Ramy Essam, an independent Egyptian musician who rose to fame within the national and international community during the 2011 Egyptian uprising, has launched a crowdfunding campaign to finance his next album.
Since he moved to Sweden in 2014, Essam is set to create the album he wanted without the fear of getting arrested and with the help of several well-known artists, the album seems promising.
Famed producer Andreas Unge is working closely with the young musician. Essam is also recording with some of Sweden´s best musicians such as Harry Wallin and Ola Gustavsson.
The album, which will be recorded in Stockholm and Paris, will also feature some high profile guest musicians from around the world.
Consisting of a collection of older rerecorded songs and new ones, the album will be a mashup of oriental Egyptian beats and heavy rock music with lyrics demanding social justice, gender equality and human rights.
" The young people of the Middle East is always in my mind when I write my music, because that is where the positive change in my region can come from," Essam explained in his crowdfunding statement.
"But all across the world there are people living under oppression, and I really hope that this album and my message can reach out to as many of you as possible," he added.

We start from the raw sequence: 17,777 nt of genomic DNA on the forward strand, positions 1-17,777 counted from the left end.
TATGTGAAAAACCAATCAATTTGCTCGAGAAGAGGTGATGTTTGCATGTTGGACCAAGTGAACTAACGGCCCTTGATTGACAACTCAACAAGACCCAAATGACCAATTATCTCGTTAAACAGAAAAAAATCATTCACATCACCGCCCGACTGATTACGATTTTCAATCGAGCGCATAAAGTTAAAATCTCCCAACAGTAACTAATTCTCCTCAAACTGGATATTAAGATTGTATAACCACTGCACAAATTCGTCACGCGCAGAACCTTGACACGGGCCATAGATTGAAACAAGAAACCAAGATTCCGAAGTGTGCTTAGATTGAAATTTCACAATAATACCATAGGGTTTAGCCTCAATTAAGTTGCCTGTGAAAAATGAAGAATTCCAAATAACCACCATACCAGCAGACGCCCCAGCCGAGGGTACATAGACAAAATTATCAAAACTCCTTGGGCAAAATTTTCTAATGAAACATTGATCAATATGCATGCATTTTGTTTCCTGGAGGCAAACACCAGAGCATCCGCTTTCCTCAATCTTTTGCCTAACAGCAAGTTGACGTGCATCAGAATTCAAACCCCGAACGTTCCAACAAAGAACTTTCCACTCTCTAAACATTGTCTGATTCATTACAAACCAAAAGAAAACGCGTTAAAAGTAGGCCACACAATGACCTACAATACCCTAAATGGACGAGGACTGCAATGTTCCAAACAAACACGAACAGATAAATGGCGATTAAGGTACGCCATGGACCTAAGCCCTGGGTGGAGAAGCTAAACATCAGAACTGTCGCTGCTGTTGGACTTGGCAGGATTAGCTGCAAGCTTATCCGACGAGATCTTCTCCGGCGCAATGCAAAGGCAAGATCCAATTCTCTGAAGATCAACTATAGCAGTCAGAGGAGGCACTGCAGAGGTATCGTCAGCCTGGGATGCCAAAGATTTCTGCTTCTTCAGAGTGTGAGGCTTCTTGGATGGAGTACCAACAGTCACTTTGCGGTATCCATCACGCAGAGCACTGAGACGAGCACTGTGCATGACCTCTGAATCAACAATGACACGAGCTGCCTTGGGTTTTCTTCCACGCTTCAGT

"One album won´t change the whole situation for young people in my home region, but maybe it could at least make a little difference," Essam said, adding that the album is "like an underground musical intifada armed with Telecasters on overdrive."
The album will be released internationally in April and will follow a number of singles released.
Essam, who is often referred to as the "voice of the revolution," camped out in Tahrir Square in downtown Cairo to participate in the demonstrations against former President Hosni Mubarak. Equipped with his guitar and a few chants said by thousands of protesters, Essam added music to the revolution and became the voice of a generation demanding a better future.
His song "Irhal," in which he calls for the resignation of Mubrak's regime, quickly became popular among young revolutionaries and before he knew it, he was performing in front of millions of people in the middle of the square.
"Irhal" was later selected by Time Out Magazine as the third most world-changing song of all time, topping John Lennon's "Imagine," which was placed at number 5.
Fame came at a price for Essam however, as he was arrested, jailed, and tortured by the Egyptian authorities in 2011.
"It made me very determined," Essam stated. "The struggle became the purpose of my life."